If you ever catch a chow chow with his tongue sticking out, you might be surprised to notice his pure blue-black tongue, a rarity in the canine world. Although adult chow chows indeed have these signature dark tongues, they don't come out of the womb with them.
Newborn chow chow puppies don't share the memorable blue-black tongues of adults of their breed. Chow chow tongues actually start out pink, much like those of other types of dogs. This light coloration changes relatively quickly, however. Young chow chows typically develop their blue-black tongues once they reach between 8 and 10 weeks in age. Not only do chow chows have dark tongues, they have dark gums, too. Like their tongues, their gums generally settle into their permanent blue-black color at around the same time.
Some chow chows have markedly intense pigmentation, while others have less intense pigmentation. If a chow chow is in the former category, his tongue might turn dark by a mere 3 weeks. If he's in the latter category, it might take upward of 10 months. If you have two chow chow puppies of the same age, don't fret if you notice early differences in their tongue coloration development.
Some mature chow chows display pink spots on their tongues. This isn't at all a sign that a dog isn't a purebred chow chow. Note, too, that the presence of black spots on the tongue of a dog from another breed doesn't necessarily signify a chow chow background, either. These black spots are often nothing more than pigmentation surpluses. If you ever spot a canine you suspect might be a chow chow, look at his tongue if possible. If it's fully or primarily pink, there's a strong chance he's not actually a chow chow, but rather a combination of other spitz dogs -- think Akitas and Alaskan malamutes.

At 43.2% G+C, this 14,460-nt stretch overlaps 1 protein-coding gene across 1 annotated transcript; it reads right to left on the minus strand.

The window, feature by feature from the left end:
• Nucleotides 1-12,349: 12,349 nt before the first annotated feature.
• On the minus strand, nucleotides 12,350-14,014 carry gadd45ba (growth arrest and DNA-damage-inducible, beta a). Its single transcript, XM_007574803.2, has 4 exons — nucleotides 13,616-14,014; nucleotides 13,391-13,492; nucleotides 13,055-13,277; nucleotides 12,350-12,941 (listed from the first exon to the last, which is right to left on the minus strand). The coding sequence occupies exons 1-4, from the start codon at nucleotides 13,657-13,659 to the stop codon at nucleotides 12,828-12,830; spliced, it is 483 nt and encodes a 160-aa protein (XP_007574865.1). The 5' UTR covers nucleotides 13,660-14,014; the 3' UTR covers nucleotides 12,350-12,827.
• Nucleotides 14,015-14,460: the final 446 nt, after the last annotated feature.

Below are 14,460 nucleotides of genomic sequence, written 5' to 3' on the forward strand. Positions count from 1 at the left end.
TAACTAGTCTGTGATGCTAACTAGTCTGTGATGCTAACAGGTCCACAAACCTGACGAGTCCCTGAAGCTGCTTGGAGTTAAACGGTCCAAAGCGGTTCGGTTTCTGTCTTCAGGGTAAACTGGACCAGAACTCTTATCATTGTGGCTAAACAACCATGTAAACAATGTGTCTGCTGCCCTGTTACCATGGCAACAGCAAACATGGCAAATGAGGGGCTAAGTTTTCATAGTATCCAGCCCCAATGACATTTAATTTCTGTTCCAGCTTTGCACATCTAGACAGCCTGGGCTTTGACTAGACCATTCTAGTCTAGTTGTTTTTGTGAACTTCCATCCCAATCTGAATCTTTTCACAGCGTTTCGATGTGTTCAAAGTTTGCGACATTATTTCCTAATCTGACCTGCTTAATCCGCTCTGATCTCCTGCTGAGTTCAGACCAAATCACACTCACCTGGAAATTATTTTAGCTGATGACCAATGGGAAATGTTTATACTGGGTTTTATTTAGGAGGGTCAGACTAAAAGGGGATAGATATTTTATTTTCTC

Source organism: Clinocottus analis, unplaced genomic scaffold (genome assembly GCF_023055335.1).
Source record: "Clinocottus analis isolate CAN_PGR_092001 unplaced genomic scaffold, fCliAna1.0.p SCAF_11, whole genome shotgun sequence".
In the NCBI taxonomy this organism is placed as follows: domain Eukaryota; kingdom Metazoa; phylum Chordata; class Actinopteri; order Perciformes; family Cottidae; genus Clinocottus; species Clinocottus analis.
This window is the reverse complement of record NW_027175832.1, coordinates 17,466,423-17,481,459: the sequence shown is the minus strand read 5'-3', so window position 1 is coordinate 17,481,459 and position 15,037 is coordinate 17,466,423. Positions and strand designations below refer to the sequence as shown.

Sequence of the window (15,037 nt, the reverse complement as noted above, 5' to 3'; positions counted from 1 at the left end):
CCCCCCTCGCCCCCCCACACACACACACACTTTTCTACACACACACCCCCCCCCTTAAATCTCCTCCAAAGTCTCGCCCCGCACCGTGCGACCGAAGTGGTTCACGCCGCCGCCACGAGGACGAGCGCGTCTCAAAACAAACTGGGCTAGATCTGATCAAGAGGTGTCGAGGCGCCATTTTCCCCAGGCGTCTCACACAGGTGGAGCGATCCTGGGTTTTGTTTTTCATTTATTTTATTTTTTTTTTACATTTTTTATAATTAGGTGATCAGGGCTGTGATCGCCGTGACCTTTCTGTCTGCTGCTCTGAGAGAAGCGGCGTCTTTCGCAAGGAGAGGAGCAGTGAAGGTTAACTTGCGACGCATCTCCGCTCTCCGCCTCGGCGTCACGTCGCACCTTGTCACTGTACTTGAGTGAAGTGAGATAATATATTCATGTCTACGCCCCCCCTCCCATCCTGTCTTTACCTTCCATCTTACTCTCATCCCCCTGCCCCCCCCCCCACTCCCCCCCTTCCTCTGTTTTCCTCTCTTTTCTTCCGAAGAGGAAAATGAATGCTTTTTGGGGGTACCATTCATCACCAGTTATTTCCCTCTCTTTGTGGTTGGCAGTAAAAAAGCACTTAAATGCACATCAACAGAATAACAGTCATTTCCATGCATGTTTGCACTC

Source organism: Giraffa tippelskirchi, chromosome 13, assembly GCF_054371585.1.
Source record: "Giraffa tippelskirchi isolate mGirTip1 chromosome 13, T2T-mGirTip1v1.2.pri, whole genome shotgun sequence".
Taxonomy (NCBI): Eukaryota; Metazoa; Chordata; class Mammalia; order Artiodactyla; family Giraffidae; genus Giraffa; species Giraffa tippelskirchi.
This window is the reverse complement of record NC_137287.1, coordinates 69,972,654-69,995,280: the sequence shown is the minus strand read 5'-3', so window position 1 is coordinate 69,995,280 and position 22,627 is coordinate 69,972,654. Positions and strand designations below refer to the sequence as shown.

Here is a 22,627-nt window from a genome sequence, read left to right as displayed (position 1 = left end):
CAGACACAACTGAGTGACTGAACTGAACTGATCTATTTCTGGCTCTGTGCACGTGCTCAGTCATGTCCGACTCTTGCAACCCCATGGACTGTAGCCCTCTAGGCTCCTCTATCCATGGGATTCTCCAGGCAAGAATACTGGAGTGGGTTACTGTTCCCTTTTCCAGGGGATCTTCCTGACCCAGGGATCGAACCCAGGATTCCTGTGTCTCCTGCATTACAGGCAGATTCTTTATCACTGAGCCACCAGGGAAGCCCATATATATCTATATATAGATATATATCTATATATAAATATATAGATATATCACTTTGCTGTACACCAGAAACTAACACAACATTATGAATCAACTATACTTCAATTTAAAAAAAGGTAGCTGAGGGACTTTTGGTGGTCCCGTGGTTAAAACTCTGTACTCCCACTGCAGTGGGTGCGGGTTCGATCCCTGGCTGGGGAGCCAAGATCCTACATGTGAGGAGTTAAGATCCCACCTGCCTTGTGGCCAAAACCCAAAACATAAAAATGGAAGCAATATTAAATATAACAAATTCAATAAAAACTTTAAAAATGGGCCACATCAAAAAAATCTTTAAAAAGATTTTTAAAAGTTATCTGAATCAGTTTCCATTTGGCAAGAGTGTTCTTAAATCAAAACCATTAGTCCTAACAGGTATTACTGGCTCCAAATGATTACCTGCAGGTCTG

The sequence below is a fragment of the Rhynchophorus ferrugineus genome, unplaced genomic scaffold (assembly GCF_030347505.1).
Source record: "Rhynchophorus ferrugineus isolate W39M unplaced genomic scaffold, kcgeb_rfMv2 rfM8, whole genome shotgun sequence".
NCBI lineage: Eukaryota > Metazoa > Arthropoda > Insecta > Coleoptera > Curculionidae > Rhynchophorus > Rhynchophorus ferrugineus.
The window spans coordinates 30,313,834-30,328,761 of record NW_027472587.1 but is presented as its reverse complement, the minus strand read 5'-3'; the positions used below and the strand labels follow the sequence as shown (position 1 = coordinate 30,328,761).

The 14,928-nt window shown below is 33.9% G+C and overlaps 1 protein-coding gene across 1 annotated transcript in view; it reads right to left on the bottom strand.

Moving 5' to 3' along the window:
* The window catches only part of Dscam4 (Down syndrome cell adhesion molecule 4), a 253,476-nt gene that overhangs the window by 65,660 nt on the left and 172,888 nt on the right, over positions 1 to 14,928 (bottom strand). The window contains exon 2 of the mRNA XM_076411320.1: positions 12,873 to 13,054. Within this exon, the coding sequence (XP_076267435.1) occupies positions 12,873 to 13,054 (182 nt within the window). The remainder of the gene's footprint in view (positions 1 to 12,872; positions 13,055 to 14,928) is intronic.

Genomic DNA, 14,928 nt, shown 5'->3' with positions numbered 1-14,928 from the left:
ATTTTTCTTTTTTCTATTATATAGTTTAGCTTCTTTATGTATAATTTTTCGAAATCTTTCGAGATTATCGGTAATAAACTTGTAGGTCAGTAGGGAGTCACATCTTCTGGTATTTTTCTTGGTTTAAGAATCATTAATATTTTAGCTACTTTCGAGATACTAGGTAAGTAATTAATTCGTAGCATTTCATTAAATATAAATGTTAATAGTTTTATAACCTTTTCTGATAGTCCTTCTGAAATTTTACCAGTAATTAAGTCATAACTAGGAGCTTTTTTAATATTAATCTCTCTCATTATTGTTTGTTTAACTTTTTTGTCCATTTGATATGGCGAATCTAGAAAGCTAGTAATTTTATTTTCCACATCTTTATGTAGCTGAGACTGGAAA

While the blue-black tongues of chow chows are indeed rare, they're not exclusive to them. Shar-Pei dogs also possess these dark tongues. Shar-Peis, like chow chows, are a breed native to China. Dark tongues also exist outside of the dog realm. Polar bears' tongues have similar blue-black coloration. Giraffes' lengthy tongues are also notably black. Chow chows are in diverse company.
- Vetstreet: Chow Chow Breed Information
- Chow Chows; James Atkinson
- Chow Chows; Charlotte Wilcox
- The Chow Chow; Charlotte Wilcox
- Your Purebred Puppy; Michele Welton
- Puppies and Kittens; Nicole Corse
- ASPCA Complete Guide to Dogs; Sheldon L. Gerstenfeld
- The Complete Book of Dog Breeding; Dan Rice
- Three White Dogs Cookbook; P.J. Blue
- The Verde Independent: Does a Black Tongue Mean My Dog Is a Chow?
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